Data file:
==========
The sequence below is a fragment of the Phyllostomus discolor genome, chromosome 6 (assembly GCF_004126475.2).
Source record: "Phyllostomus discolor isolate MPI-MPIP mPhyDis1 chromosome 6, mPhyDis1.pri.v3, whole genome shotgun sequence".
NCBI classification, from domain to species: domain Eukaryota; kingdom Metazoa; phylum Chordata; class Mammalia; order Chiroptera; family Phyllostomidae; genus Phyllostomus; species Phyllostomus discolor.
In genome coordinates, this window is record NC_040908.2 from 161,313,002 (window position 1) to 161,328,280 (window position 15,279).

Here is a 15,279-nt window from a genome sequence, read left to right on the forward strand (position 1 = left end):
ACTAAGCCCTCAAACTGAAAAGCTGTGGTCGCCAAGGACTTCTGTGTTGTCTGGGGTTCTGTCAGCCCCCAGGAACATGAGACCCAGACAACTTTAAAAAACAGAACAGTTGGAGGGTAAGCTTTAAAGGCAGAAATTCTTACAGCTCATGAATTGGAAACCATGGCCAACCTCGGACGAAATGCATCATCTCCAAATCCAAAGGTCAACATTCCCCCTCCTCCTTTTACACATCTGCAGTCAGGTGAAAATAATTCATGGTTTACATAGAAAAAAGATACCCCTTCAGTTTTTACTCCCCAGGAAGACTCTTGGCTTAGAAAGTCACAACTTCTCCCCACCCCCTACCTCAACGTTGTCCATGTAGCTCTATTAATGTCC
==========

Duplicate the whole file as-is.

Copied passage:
The sequence below is a fragment of the Phyllostomus discolor genome, chromosome 6 (assembly GCF_004126475.2).
Source record: "Phyllostomus discolor isolate MPI-MPIP mPhyDis1 chromosome 6, mPhyDis1.pri.v3, whole genome shotgun sequence".
NCBI classification, from domain to species: domain Eukaryota; kingdom Metazoa; phylum Chordata; class Mammalia; order Chiroptera; family Phyllostomidae; genus Phyllostomus; species Phyllostomus discolor.
In genome coordinates, this window is record NC_040908.2 from 161,313,002 (window position 1) to 161,328,280 (window position 15,279).

Here is a 15,279-nt window from a genome sequence, read left to right on the forward strand (position 1 = left end):
ACTAAGCCCTCAAACTGAAAAGCTGTGGTCGCCAAGGACTTCTGTGTTGTCTGGGGTTCTGTCAGCCCCCAGGAACATGAGACCCAGACAACTTTAAAAAACAGAACAGTTGGAGGGTAAGCTTTAAAGGCAGAAATTCTTACAGCTCATGAATTGGAAACCATGGCCAACCTCGGACGAAATGCATCATCTCCAAATCCAAAGGTCAACATTCCCCCTCCTCCTTTTACACATCTGCAGTCAGGTGAAAATAATTCATGGTTTACATAGAAAAAAGATACCCCTTCAGTTTTTACTCCCCAGGAAGACTCTTGGCTTAGAAAGTCACAACTTCTCCCCACCCCCTACCTCAACGTTGTCCATGTAGCTCTATTAATGTCC